“Wagashi” are traditional Japanese sweets. One particular ingredient used in wagashi is “anko,” a sweet paste made from beans. Other popular ingredients used in wagashi are grains like mochi rice, jelly-like kanten, and even seasonal fruits. Let’s take a closer look at these various wagashi ingredients.
Anko: A Sweet Filling Made from Beans
Generally, azuki, a type of red bean, is used to make anko. They are boiled together with sugar and made into a paste. This type of anko is often used as filling in manju (饅頭) and taiyaki (鯛焼き), which are shaped like fish. It can also be used in the center of mochi.
Azuki from Hyogo prefecture’s Tamba (丹波) and Hokkaido is the most widely known. About 90% of all azuki produced is grown in Hokkaido. And over half of that azuki is used to make anko. There is also another type of anko that is white, which is made from regular beans.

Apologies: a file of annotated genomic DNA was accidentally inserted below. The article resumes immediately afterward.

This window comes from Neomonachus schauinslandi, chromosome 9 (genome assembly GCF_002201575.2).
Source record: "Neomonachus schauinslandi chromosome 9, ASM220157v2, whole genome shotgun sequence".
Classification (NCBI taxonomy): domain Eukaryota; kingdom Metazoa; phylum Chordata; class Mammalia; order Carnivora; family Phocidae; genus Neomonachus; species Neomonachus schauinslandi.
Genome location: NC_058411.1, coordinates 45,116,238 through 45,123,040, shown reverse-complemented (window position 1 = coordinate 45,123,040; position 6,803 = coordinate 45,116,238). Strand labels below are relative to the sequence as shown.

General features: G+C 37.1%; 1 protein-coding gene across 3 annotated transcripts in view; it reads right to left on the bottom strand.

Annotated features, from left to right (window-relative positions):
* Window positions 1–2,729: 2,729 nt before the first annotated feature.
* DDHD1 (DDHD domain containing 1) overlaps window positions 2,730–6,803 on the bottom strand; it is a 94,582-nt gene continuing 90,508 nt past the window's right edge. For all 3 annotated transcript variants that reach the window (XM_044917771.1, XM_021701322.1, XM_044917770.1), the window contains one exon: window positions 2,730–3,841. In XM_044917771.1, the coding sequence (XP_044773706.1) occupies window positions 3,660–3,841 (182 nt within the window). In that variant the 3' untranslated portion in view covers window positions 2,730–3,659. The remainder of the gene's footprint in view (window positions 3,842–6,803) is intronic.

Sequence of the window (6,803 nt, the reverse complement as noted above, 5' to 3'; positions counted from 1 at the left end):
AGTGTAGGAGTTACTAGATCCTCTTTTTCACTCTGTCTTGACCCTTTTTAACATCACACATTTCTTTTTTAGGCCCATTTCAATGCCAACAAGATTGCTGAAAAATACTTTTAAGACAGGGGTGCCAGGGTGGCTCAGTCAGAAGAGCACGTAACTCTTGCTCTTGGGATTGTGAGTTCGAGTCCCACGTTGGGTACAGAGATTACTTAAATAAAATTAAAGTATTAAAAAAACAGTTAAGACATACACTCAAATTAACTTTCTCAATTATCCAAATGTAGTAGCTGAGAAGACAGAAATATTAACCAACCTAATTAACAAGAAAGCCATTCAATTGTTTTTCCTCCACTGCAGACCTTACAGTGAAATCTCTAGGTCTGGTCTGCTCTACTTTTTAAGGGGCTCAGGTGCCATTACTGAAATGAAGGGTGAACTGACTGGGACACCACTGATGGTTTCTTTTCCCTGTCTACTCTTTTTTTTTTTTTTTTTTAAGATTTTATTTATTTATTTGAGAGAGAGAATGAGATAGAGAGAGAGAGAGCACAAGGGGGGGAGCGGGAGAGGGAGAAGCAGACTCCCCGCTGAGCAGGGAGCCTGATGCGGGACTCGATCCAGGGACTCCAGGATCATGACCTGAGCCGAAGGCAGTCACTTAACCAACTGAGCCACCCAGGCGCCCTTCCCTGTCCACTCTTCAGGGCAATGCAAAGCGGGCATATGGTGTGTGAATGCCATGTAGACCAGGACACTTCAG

The main ingredient in wagashi is usually rice. One variety of rice called mochigome is used because of its sticky texture. Other grains such as soba, panicum miliaceum, foxtail millet, and flour are used as well.
Kanten (寒天) is made from a sea grass called amakusa (天草) that is boiled to create a broth, frozen, and then dried and used to make sweets with a jelly-like texture. Because it is full of fiber and a low-calorie food, it’s popular with many Japanese women nowadays.
The persimmons and chestnuts that grow abundantly throughout Japan in autumn have been some of the most beloved fruits in the country since ancient times, which also makes them a must-have ingredient to use in wagashi as well. Other fruits that pair well with wagashi due to their sweetness and aroma are peaches, pears, apricots, and plums. Walnuts, Japanese horse-chestnuts, and other such nuts are also used in wagashi as well.
We hope you enjoyed this look into various wagashi ingredients and learned something new along the way!